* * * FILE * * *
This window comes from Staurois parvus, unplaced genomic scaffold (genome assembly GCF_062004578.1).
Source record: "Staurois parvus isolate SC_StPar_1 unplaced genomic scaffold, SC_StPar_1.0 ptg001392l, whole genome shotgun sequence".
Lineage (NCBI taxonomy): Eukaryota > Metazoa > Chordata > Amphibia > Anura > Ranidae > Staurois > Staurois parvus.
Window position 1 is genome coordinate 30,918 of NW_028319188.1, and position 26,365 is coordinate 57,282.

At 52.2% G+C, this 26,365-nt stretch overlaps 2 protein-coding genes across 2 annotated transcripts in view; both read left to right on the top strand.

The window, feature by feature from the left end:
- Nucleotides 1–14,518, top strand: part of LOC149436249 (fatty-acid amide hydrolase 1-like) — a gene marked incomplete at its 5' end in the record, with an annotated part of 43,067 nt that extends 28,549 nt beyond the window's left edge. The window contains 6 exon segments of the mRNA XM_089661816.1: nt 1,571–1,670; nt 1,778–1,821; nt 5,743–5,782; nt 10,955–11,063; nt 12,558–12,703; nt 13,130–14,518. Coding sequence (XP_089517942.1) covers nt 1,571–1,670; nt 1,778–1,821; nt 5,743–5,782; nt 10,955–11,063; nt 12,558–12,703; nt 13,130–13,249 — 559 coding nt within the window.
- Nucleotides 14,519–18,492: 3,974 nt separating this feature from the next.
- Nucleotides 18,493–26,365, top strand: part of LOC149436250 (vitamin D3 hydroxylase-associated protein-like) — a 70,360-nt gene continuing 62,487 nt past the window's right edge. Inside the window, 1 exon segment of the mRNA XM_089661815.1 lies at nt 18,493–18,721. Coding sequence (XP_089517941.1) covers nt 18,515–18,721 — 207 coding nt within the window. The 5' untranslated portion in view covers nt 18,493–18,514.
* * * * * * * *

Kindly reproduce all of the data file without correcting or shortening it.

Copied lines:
This window comes from Staurois parvus, unplaced genomic scaffold (genome assembly GCF_062004578.1).
Source record: "Staurois parvus isolate SC_StPar_1 unplaced genomic scaffold, SC_StPar_1.0 ptg001392l, whole genome shotgun sequence".
Lineage (NCBI taxonomy): Eukaryota > Metazoa > Chordata > Amphibia > Anura > Ranidae > Staurois > Staurois parvus.
Window position 1 is genome coordinate 30,918 of NW_028319188.1, and position 26,365 is coordinate 57,282.

At 52.2% G+C, this 26,365-nt stretch overlaps 2 protein-coding genes across 2 annotated transcripts in view; both read left to right on the top strand.

The window, feature by feature from the left end:
- Nucleotides 1–14,518, top strand: part of LOC149436249 (fatty-acid amide hydrolase 1-like) — a gene marked incomplete at its 5' end in the record, with an annotated part of 43,067 nt that extends 28,549 nt beyond the window's left edge. The window contains 6 exon segments of the mRNA XM_089661816.1: nt 1,571–1,670; nt 1,778–1,821; nt 5,743–5,782; nt 10,955–11,063; nt 12,558–12,703; nt 13,130–14,518. Coding sequence (XP_089517942.1) covers nt 1,571–1,670; nt 1,778–1,821; nt 5,743–5,782; nt 10,955–11,063; nt 12,558–12,703; nt 13,130–13,249 — 559 coding nt within the window.
- Nucleotides 14,519–18,492: 3,974 nt separating this feature from the next.
- Nucleotides 18,493–26,365, top strand: part of LOC149436250 (vitamin D3 hydroxylase-associated protein-like) — a 70,360-nt gene continuing 62,487 nt past the window's right edge. Inside the window, 1 exon segment of the mRNA XM_089661815.1 lies at nt 18,493–18,721. Coding sequence (XP_089517941.1) covers nt 18,515–18,721 — 207 coding nt within the window. The 5' untranslated portion in view covers nt 18,493–18,514.